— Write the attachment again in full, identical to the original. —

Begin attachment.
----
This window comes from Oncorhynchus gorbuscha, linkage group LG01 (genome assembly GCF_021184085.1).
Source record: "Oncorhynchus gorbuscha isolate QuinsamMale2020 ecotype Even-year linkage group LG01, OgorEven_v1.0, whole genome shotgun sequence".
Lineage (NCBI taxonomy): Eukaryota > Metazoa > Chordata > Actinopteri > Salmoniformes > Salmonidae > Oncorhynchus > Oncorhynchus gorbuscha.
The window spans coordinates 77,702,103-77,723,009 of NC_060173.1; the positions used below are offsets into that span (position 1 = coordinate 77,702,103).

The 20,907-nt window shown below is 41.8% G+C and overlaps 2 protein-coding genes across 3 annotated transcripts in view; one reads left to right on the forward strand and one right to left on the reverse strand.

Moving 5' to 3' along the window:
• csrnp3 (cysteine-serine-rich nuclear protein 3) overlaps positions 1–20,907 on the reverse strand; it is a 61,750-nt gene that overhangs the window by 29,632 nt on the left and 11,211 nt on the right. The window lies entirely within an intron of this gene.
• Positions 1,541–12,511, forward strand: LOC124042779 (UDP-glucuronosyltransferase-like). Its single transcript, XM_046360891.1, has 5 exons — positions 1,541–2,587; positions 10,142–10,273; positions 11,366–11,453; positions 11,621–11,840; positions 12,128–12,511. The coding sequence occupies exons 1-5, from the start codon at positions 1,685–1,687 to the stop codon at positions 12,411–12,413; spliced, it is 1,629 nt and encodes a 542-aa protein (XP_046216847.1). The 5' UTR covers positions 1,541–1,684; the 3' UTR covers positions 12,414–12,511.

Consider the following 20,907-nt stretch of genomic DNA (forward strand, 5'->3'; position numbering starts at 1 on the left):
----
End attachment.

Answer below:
This window comes from Oncorhynchus gorbuscha, linkage group LG01 (genome assembly GCF_021184085.1).
Source record: "Oncorhynchus gorbuscha isolate QuinsamMale2020 ecotype Even-year linkage group LG01, OgorEven_v1.0, whole genome shotgun sequence".
Lineage (NCBI taxonomy): Eukaryota > Metazoa > Chordata > Actinopteri > Salmoniformes > Salmonidae > Oncorhynchus > Oncorhynchus gorbuscha.
The window spans coordinates 77,702,103-77,723,009 of NC_060173.1; the positions used below are offsets into that span (position 1 = coordinate 77,702,103).

The 20,907-nt window shown below is 41.8% G+C and overlaps 2 protein-coding genes across 3 annotated transcripts in view; one reads left to right on the forward strand and one right to left on the reverse strand.

Moving 5' to 3' along the window:
• csrnp3 (cysteine-serine-rich nuclear protein 3) overlaps positions 1–20,907 on the reverse strand; it is a 61,750-nt gene that overhangs the window by 29,632 nt on the left and 11,211 nt on the right. The window lies entirely within an intron of this gene.
• Positions 1,541–12,511, forward strand: LOC124042779 (UDP-glucuronosyltransferase-like). Its single transcript, XM_046360891.1, has 5 exons — positions 1,541–2,587; positions 10,142–10,273; positions 11,366–11,453; positions 11,621–11,840; positions 12,128–12,511. The coding sequence occupies exons 1-5, from the start codon at positions 1,685–1,687 to the stop codon at positions 12,411–12,413; spliced, it is 1,629 nt and encodes a 542-aa protein (XP_046216847.1). The 5' UTR covers positions 1,541–1,684; the 3' UTR covers positions 12,414–12,511.

Consider the following 20,907-nt stretch of genomic DNA (forward strand, 5'->3'; position numbering starts at 1 on the left):